When your organization has access to a PIM system, that should not be an issue. A product experience management system goes even further.

It goes to great lengths to help its users personalize, allowing you to define personas and assign certain products or even different product pictures to specific personas. When such a system identifies a visitor as someone who is part of one of your personas, they will be shown the correct products at the right time.

Keeping Things Simple

Personalization can also be found in smaller things on e-commerce websites. If you notice that a certain person tends to buy the same product every month, why not give him a coupon to encourage him to keep doing so?

Another scenario: Profile A always buys product X and Y. So, if a customer that fits profile A’s description buys product X, you might want to show him a recommendation for product Y. Cross-selling or even upselling shouldn’t be too much of an issue anymore.

You can also play with the customer’s cart. Often, it’ll be loaded with products that they just won’t buy. They’re effectively window shopping online.

Most websites already save the carts when people leave, but they often forget to capitalize on it. Send them a clear notice of their cart when they return as a reminder.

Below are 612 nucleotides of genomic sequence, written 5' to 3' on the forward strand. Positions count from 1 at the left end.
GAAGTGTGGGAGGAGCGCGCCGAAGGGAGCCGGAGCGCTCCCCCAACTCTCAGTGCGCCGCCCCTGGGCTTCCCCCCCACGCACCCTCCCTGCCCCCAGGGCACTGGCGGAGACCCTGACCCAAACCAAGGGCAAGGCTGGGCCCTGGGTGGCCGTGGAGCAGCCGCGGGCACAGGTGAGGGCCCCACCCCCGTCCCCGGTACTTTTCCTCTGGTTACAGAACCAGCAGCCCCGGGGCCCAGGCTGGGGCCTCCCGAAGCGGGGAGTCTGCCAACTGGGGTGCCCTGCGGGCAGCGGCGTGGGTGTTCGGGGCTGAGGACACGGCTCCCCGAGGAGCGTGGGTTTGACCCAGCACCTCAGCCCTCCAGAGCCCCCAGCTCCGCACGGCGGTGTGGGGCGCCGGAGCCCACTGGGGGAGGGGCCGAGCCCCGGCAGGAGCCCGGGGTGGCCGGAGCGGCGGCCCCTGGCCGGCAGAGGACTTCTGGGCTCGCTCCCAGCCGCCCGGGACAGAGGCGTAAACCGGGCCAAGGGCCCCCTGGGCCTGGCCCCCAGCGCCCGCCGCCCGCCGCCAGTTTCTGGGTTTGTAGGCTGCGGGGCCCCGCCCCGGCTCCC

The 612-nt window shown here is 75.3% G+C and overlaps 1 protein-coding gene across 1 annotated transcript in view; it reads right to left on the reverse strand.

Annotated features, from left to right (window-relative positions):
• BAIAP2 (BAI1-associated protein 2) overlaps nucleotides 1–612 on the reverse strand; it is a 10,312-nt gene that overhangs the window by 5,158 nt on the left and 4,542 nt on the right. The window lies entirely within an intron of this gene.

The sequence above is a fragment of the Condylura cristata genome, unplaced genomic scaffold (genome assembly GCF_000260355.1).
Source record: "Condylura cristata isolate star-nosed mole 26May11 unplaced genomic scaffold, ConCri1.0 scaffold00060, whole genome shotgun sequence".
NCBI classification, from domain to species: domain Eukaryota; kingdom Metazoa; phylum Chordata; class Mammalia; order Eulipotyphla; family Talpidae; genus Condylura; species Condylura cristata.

While we’re on the topic of carts, why not personalize a banner ad based on what’s in it. An easy example would be your free shipping requirements.

Do you notice that the basket isn’t quite full enough to warrant free shipping? Display a banner with the message that they still haven’t met the requirements for free shipping. Add a few targeted product suggestions and you’re good to go.

You can also use the information you have on users to make their life a lot easier. If you’re using forms, let them autofill as much as possible.

This will make it easier for the customer to buy, which in turn will increase the chances of conversion. Or try simply offering different imagery and copy based on the location of the user.

The possibilities are endless. That’s why you should have a clear vision of which experience you want to offer your customers.

Contentserv and Osudio are more than happy to explain our vision on a product-driven customer experience in our joint webinar.

 

This blog was written by Brecht Beertens from our partner Osudio and is part of a four-part series of blogs focusing on the FMCG market in 2019.

 

Osudio

We started with designing and building websites in the 90’s. Over the years, we grew into a full service digital agency, focusing on ebusiness. Since 2017, we are part of the SQLI group.

Our team consists of entrepreneurial, inspirational and driven people who are not afraid of challenges. With more than 200 employees, we operate internationally and implement business-transforming projects from our offices in Belgium (Diepenbeek), Germany (Lünen, Stuttgart and Berlin), the Netherlands (Eindhoven and Amsterdam), Spain (Valencia), Switzerland (Zurich) and the Nordics (Copenhagen, Malmö).